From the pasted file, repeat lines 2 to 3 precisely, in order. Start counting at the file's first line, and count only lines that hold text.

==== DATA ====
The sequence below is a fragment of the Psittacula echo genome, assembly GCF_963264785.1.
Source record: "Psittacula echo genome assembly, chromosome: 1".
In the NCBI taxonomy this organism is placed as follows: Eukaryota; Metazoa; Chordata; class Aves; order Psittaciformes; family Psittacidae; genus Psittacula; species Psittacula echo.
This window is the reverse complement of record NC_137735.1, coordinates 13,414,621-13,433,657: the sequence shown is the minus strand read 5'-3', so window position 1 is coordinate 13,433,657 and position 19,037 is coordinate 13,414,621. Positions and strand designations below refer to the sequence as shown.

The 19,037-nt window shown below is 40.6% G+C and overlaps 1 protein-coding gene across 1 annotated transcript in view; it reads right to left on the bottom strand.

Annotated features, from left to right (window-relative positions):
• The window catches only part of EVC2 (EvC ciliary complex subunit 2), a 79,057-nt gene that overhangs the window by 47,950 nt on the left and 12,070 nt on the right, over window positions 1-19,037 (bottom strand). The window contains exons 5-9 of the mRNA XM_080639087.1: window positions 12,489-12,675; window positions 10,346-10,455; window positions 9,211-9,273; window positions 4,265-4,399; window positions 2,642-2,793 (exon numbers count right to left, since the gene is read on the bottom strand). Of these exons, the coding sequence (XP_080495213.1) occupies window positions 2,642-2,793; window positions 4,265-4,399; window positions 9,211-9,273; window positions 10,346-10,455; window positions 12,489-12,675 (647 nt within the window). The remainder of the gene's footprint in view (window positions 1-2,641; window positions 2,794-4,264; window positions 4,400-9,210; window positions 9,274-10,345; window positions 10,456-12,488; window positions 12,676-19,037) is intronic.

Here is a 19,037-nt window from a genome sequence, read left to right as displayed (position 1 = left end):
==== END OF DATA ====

Source record: "Psittacula echo genome assembly, chromosome: 1".
In the NCBI taxonomy this organism is placed as follows: Eukaryota; Metazoa; Chordata; class Aves; order Psittaciformes; family Psittacidae; genus Psittacula; species Psittacula echo.